Not that I was trying, but coincidentally the first image was snapped right at the end of astronomical twilight. Any earlier the sky would have been too bright, and later would have meant lost time that I could have been capturing. Getting past polar alignment, initial focus, and test exposures by the end of twilight will be a goal going forward.

The dew heater was off all night, and there was no dew on metal surfaces by the end of the session. In retrospect, I wish that I had turned it on to assess the impact on the batteries.

The Samsung laptop battery was at 40% at the end of the session. I had it open and running more way than absolutely needed as I am still in the learning phase and watching everything very closely.

Even though the wifi router kept this session from being exactly as I hope to operate in the field, I was still able to have a very good imaging session. I would not have been disappointed if this had happened at the farm.

This is a big report, but I have two big take aways:  First, poor seeing nights are certainly just fine for tuning equipment and skills. It remains to be seen how the data look, so I don’t know if a poor seeing night is good for short focal length DSO work. I know that this condition does not work for long focal length planetary work. Also, as a result of being more disciplined about writing things down, I think that I am still paying closer attention to more details that might not have been noticed, or that would have been soon forgotten.  I still am not anywhere near where I want to be with respect to DSO imaging, but I feel like I am getting there.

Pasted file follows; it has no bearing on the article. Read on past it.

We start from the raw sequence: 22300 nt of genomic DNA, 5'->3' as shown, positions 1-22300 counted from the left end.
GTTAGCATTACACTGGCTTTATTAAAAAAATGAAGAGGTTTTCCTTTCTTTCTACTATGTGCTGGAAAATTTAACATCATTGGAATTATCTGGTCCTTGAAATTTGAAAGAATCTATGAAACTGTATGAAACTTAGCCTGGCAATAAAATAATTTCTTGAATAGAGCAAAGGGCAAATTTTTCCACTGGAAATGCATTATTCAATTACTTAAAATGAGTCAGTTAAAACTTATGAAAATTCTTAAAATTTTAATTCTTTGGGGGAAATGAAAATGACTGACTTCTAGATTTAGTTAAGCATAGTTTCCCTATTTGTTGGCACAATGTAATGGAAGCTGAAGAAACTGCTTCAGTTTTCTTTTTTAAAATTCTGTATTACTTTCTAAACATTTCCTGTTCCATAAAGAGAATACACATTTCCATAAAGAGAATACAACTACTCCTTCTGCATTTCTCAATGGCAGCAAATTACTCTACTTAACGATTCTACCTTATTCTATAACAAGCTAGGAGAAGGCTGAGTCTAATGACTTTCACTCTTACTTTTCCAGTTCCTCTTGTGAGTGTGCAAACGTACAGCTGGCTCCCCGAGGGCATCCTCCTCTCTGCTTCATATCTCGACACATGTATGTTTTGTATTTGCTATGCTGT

To-do List:

  • Make RDT a higher priority
  • Check for Windows updates on the mini computer
  • Adjust Dec backlash after New Moon period
  • Measure filter offsets
  • Add longer range items (Like Gemini Lvl 6 upgrade this winter) to to-do list as the come to mind for tracking
  • Research how others are taking Flats with an eye toward reducing the amount of time it takes to set up and capture. Read about Dynamic Exposure in the Flat Wizard
  • Put one wrap of friction tape around the OTA where the rings are clamped on
  • Capture Bias frames
  • Seeing how the Flat exposure times varied by filter, I need to do test exposures for each filter.
  • Update NINA on the mini computer
  • Process images
M101 - 2022-06-18
The Pinwheel Galaxy (M101)